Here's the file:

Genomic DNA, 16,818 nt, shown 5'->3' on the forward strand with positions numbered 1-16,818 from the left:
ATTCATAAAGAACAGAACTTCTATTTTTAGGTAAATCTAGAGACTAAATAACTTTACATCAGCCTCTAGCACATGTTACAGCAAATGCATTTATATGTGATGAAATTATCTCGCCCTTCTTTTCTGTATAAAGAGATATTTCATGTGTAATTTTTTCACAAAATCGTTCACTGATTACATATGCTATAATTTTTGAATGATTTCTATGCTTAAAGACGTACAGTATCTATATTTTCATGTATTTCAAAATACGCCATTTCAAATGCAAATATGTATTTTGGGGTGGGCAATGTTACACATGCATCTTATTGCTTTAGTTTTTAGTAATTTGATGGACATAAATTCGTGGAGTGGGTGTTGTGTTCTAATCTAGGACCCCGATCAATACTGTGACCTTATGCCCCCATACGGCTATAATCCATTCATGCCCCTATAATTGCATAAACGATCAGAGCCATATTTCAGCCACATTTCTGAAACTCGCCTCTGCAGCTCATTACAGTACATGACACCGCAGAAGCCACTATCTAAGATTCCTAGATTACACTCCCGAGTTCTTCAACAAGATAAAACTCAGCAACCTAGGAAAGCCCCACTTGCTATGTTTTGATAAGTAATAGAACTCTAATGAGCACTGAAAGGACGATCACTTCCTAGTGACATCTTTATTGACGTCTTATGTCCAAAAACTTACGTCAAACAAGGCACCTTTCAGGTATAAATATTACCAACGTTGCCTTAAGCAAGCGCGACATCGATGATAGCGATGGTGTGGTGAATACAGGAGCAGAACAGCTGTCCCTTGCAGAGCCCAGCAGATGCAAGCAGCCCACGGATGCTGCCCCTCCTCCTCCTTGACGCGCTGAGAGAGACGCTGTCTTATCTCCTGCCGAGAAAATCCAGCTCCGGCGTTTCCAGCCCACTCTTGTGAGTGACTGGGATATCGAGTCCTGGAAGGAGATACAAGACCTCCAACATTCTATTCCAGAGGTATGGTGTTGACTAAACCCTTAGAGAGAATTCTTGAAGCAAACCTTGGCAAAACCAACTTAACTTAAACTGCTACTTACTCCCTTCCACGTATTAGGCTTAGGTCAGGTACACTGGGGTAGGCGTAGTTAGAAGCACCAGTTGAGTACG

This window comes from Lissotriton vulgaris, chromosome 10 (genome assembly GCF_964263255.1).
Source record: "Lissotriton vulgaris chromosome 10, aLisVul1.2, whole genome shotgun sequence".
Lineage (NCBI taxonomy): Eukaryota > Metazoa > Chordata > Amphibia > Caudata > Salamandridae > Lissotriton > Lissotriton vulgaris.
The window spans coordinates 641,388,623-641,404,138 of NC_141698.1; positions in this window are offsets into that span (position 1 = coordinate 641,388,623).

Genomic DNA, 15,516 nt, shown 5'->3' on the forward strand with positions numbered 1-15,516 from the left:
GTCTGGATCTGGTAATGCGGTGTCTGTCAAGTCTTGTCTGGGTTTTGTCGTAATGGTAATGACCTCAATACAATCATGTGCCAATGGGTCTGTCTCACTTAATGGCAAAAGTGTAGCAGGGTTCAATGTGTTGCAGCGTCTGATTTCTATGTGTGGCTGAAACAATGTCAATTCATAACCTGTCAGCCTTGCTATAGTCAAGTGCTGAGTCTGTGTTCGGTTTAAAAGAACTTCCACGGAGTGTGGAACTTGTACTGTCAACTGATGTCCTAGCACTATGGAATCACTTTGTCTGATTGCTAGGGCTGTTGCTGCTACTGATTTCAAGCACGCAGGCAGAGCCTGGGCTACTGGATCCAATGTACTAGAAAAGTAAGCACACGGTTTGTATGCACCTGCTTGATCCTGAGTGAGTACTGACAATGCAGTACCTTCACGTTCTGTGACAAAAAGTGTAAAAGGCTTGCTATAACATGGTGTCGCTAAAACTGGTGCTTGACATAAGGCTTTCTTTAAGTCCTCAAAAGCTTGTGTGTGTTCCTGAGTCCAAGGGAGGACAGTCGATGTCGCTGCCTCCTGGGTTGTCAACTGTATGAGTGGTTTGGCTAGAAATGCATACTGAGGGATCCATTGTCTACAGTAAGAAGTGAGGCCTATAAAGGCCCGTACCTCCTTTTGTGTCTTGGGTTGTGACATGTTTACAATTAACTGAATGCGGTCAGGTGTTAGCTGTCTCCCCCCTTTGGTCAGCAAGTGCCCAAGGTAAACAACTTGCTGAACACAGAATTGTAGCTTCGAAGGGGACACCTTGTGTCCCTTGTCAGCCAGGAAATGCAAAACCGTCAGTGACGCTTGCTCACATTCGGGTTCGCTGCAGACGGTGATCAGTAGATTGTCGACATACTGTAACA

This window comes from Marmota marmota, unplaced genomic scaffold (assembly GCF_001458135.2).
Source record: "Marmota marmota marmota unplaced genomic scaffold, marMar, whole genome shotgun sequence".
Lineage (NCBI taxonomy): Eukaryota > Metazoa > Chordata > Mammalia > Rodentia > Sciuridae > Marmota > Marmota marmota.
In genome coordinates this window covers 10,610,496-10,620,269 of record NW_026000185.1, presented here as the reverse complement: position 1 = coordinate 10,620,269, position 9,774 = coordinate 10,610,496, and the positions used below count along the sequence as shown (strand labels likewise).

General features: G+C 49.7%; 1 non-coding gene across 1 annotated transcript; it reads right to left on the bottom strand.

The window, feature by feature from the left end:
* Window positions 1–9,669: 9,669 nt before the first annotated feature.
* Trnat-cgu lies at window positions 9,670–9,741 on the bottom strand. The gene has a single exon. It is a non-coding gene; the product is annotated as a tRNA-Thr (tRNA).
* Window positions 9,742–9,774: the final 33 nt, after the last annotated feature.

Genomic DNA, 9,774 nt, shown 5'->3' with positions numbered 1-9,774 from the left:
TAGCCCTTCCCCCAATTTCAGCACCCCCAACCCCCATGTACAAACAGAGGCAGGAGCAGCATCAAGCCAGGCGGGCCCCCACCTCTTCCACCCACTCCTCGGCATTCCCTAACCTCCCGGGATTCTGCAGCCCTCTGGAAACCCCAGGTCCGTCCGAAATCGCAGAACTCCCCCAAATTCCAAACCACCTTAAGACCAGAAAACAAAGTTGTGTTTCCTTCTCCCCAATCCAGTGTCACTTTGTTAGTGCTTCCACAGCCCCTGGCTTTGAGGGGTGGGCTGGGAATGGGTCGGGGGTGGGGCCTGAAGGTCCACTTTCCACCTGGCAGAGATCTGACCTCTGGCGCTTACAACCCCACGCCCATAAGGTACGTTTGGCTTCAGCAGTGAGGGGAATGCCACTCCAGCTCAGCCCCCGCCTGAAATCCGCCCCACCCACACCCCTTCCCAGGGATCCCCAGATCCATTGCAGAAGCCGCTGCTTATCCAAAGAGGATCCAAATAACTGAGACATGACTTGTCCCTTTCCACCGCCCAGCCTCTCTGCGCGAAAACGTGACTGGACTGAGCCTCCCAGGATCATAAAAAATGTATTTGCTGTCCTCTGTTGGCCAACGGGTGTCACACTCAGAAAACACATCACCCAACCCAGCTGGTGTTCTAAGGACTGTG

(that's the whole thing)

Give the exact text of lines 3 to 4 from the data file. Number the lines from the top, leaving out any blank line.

This window comes from Lissotriton vulgaris, chromosome 10 (genome assembly GCF_964263255.1).
Source record: "Lissotriton vulgaris chromosome 10, aLisVul1.2, whole genome shotgun sequence".